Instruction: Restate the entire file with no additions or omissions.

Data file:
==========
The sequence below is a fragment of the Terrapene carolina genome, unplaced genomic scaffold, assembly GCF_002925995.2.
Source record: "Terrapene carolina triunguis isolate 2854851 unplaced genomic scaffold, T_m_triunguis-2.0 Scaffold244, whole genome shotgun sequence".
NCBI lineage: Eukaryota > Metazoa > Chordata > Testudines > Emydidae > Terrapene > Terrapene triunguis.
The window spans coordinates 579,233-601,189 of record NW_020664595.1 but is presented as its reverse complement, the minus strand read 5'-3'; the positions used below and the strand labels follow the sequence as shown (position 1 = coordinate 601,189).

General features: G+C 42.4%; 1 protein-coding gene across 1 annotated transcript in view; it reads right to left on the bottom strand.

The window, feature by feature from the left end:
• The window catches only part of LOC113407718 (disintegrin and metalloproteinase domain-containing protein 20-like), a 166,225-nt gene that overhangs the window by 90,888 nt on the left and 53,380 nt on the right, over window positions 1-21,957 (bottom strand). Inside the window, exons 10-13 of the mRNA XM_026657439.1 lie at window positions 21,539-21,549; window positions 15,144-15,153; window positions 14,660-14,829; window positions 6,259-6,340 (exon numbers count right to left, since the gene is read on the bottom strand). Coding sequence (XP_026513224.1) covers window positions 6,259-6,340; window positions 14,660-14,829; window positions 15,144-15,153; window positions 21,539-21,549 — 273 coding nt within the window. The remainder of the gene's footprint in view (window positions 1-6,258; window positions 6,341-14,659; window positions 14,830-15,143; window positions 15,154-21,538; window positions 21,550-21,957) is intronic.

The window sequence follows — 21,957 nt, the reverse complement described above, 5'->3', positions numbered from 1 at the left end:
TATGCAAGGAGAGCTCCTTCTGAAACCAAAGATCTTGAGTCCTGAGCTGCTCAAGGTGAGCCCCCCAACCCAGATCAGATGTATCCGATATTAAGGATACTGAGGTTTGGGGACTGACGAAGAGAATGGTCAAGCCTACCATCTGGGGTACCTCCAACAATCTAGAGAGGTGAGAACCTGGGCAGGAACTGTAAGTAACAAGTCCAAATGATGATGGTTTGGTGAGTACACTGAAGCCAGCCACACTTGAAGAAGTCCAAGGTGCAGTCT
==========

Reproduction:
The sequence below is a fragment of the Terrapene carolina genome, unplaced genomic scaffold, assembly GCF_002925995.2.
Source record: "Terrapene carolina triunguis isolate 2854851 unplaced genomic scaffold, T_m_triunguis-2.0 Scaffold244, whole genome shotgun sequence".
NCBI lineage: Eukaryota > Metazoa > Chordata > Testudines > Emydidae > Terrapene > Terrapene triunguis.
The window spans coordinates 579,233-601,189 of record NW_020664595.1 but is presented as its reverse complement, the minus strand read 5'-3'; the positions used below and the strand labels follow the sequence as shown (position 1 = coordinate 601,189).

General features: G+C 42.4%; 1 protein-coding gene across 1 annotated transcript in view; it reads right to left on the bottom strand.

The window, feature by feature from the left end:
• The window catches only part of LOC113407718 (disintegrin and metalloproteinase domain-containing protein 20-like), a 166,225-nt gene that overhangs the window by 90,888 nt on the left and 53,380 nt on the right, over window positions 1-21,957 (bottom strand). Inside the window, exons 10-13 of the mRNA XM_026657439.1 lie at window positions 21,539-21,549; window positions 15,144-15,153; window positions 14,660-14,829; window positions 6,259-6,340 (exon numbers count right to left, since the gene is read on the bottom strand). Coding sequence (XP_026513224.1) covers window positions 6,259-6,340; window positions 14,660-14,829; window positions 15,144-15,153; window positions 21,539-21,549 — 273 coding nt within the window. The remainder of the gene's footprint in view (window positions 1-6,258; window positions 6,341-14,659; window positions 14,830-15,143; window positions 15,154-21,538; window positions 21,550-21,957) is intronic.

The window sequence follows — 21,957 nt, the reverse complement described above, 5'->3', positions numbered from 1 at the left end:
TATGCAAGGAGAGCTCCTTCTGAAACCAAAGATCTTGAGTCCTGAGCTGCTCAAGGTGAGCCCCCCAACCCAGATCAGATGTATCCGATATTAAGGATACTGAGGTTTGGGGACTGACGAAGAGAATGGTCAAGCCTACCATCTGGGGTACCTCCAACAATCTAGAGAGGTGAGAACCTGGGCAGGAACTGTAAGTAACAAGTCCAAATGATGATGGTTTGGTGAGTACACTGAAGCCAGCCACACTTGAAGAAGTCCAAGGTGCAGTCT